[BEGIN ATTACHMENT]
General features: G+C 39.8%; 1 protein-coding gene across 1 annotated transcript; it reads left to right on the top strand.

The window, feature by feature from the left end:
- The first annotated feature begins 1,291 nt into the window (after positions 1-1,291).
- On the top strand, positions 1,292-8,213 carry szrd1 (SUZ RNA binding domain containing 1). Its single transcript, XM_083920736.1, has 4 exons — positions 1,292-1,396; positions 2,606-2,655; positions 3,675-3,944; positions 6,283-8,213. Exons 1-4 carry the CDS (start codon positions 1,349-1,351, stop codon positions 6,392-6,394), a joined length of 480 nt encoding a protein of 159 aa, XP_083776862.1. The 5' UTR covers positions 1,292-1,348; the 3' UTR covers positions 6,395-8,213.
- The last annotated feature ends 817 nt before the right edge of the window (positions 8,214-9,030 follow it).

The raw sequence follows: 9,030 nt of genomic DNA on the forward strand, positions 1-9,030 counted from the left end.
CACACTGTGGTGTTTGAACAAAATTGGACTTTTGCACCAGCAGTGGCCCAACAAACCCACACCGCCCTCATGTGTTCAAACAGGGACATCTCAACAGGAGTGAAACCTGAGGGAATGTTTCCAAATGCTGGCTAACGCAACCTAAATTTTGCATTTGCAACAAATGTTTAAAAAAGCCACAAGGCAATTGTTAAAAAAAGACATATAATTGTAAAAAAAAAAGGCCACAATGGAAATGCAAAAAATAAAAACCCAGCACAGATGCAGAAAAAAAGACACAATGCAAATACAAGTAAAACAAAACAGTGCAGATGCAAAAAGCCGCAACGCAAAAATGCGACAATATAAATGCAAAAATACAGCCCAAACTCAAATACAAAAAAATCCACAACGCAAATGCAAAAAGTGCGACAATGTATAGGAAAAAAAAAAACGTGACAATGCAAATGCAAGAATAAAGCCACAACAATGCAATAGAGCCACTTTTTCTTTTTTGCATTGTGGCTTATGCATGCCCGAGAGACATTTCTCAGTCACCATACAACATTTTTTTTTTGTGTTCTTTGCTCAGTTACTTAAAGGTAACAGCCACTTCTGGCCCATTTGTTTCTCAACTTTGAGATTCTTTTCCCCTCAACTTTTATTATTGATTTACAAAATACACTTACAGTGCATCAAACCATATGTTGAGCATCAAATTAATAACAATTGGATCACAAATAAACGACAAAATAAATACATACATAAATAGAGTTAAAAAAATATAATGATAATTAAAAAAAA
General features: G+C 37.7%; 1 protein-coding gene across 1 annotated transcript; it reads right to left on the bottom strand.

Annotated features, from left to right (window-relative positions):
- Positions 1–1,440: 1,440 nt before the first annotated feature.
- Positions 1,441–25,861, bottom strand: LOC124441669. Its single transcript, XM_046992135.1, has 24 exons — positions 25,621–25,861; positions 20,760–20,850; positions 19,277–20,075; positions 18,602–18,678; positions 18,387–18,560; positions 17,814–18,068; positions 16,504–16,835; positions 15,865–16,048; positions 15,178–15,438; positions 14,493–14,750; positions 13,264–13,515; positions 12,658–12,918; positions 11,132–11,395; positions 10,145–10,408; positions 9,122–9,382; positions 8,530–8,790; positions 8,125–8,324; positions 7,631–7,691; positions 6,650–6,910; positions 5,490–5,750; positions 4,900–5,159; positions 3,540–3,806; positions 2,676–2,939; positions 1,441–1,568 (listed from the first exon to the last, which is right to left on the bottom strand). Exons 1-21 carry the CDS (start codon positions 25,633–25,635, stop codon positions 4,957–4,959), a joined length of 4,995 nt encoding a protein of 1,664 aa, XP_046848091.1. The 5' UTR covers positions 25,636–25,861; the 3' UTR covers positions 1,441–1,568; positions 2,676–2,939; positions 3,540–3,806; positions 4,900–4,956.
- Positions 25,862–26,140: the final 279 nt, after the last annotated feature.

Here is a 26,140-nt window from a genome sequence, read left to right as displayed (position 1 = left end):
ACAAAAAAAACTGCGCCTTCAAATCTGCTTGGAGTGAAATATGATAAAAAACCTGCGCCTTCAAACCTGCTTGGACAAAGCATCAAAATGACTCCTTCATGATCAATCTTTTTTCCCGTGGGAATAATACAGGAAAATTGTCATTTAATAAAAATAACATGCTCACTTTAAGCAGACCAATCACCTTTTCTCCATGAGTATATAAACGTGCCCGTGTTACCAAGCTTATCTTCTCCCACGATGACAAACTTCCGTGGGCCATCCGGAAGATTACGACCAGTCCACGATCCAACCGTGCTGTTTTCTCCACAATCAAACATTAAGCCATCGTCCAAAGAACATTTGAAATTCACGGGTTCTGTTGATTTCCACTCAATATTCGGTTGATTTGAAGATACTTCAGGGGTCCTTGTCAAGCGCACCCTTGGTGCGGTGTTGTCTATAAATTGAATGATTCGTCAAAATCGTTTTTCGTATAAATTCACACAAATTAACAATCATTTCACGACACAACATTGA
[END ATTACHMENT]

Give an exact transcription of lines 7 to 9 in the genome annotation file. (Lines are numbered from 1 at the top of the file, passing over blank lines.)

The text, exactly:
CACACTGTGGTGTTTGAACAAAATTGGACTTTTGCACCAGCAGTGGCCCAACAAACCCACACCGCCCTCATGTGTTCAAACAGGGACATCTCAACAGGAGTGAAACCTGAGGGAATGTTTCCAAATGCTGGCTAACGCAACCTAAATTTTGCATTTGCAACAAATGTTTAAAAAAGCCACAAGGCAATTGTTAAAAAAAGACATATAATTGTAAAAAAAAAAGGCCACAATGGAAATGCAAAAAATAAAAACCCAGCACAGATGCAGAAAAAAAGACACAATGCAAATACAAGTAAAACAAAACAGTGCAGATGCAAAAAGCCGCAACGCAAAAATGCGACAATATAAATGCAAAAATACAGCCCAAACTCAAATACAAAAAAATCCACAACGCAAATGCAAAAAGTGCGACAATGTATAGGAAAAAAAAAAACGTGACAATGCAAATGCAAGAATAAAGCCACAACAATGCAATAGAGCCACTTTTTCTTTTTTGCATTGTGGCTTATGCATGCCCGAGAGACATTTCTCAGTCACCATACAACATTTTTTTTTTGTGTTCTTTGCTCAGTTACTTAAAGGTAACAGCCACTTCTGGCCCATTTGTTTCTCAACTTTGAGATTCTTTTCCCCTCAACTTTTATTATTGATTTACAAAATACACTTACAGTGCATCAAACCATATGTTGAGCATCAAATTAATAACAATTGGATCACAAATAAACGACAAAATAAATACATACATAAATAGAGTTAAAAAAATATAATGATAATTAAAAAAAA
General features: G+C 37.7%; 1 protein-coding gene across 1 annotated transcript; it reads right to left on the bottom strand.

Annotated features, from left to right (window-relative positions):